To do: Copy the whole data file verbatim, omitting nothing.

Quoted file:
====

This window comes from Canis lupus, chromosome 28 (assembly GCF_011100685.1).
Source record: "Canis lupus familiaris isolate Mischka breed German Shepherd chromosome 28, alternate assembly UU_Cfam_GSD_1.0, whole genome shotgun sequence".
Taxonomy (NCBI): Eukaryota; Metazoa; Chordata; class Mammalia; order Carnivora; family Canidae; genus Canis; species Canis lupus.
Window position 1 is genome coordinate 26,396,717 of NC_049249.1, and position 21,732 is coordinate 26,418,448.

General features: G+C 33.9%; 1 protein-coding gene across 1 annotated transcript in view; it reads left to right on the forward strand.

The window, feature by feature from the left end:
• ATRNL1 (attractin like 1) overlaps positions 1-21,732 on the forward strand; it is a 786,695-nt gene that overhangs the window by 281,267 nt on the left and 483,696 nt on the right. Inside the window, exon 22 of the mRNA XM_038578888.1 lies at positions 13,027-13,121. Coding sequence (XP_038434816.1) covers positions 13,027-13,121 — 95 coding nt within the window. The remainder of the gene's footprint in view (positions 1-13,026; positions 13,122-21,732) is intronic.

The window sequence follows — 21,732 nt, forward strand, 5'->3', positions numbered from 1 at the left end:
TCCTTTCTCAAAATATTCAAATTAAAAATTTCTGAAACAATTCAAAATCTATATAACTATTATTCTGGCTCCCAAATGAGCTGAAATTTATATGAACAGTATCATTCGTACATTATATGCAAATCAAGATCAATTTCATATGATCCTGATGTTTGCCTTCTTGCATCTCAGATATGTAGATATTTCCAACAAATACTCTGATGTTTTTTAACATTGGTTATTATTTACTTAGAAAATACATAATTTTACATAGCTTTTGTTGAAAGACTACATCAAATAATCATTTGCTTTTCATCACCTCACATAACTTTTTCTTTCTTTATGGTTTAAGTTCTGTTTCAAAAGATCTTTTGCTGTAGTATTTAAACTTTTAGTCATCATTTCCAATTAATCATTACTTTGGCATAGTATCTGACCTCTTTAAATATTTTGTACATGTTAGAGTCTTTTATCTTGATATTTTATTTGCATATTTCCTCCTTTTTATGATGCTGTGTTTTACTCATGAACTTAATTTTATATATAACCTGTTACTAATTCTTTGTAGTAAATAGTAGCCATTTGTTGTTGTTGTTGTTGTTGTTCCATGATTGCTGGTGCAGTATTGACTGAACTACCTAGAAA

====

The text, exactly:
This window comes from Canis lupus, chromosome 28 (assembly GCF_011100685.1).
Source record: "Canis lupus familiaris isolate Mischka breed German Shepherd chromosome 28, alternate assembly UU_Cfam_GSD_1.0, whole genome shotgun sequence".
Taxonomy (NCBI): Eukaryota; Metazoa; Chordata; class Mammalia; order Carnivora; family Canidae; genus Canis; species Canis lupus.
Window position 1 is genome coordinate 26,396,717 of NC_049249.1, and position 21,732 is coordinate 26,418,448.

General features: G+C 33.9%; 1 protein-coding gene across 1 annotated transcript in view; it reads left to right on the forward strand.

The window, feature by feature from the left end:
• ATRNL1 (attractin like 1) overlaps positions 1-21,732 on the forward strand; it is a 786,695-nt gene that overhangs the window by 281,267 nt on the left and 483,696 nt on the right. Inside the window, exon 22 of the mRNA XM_038578888.1 lies at positions 13,027-13,121. Coding sequence (XP_038434816.1) covers positions 13,027-13,121 — 95 coding nt within the window. The remainder of the gene's footprint in view (positions 1-13,026; positions 13,122-21,732) is intronic.

The window sequence follows — 21,732 nt, forward strand, 5'->3', positions numbered from 1 at the left end:
TCCTTTCTCAAAATATTCAAATTAAAAATTTCTGAAACAATTCAAAATCTATATAACTATTATTCTGGCTCCCAAATGAGCTGAAATTTATATGAACAGTATCATTCGTACATTATATGCAAATCAAGATCAATTTCATATGATCCTGATGTTTGCCTTCTTGCATCTCAGATATGTAGATATTTCCAACAAATACTCTGATGTTTTTTAACATTGGTTATTATTTACTTAGAAAATACATAATTTTACATAGCTTTTGTTGAAAGACTACATCAAATAATCATTTGCTTTTCATCACCTCACATAACTTTTTCTTTCTTTATGGTTTAAGTTCTGTTTCAAAAGATCTTTTGCTGTAGTATTTAAACTTTTAGTCATCATTTCCAATTAATCATTACTTTGGCATAGTATCTGACCTCTTTAAATATTTTGTACATGTTAGAGTCTTTTATCTTGATATTTTATTTGCATATTTCCTCCTTTTTATGATGCTGTGTTTTACTCATGAACTTAATTTTATATATAACCTGTTACTAATTCTTTGTAGTAAATAGTAGCCATTTGTTGTTGTTGTTGTTGTTGTTCCATGATTGCTGGTGCAGTATTGACTGAACTACCTAGAAA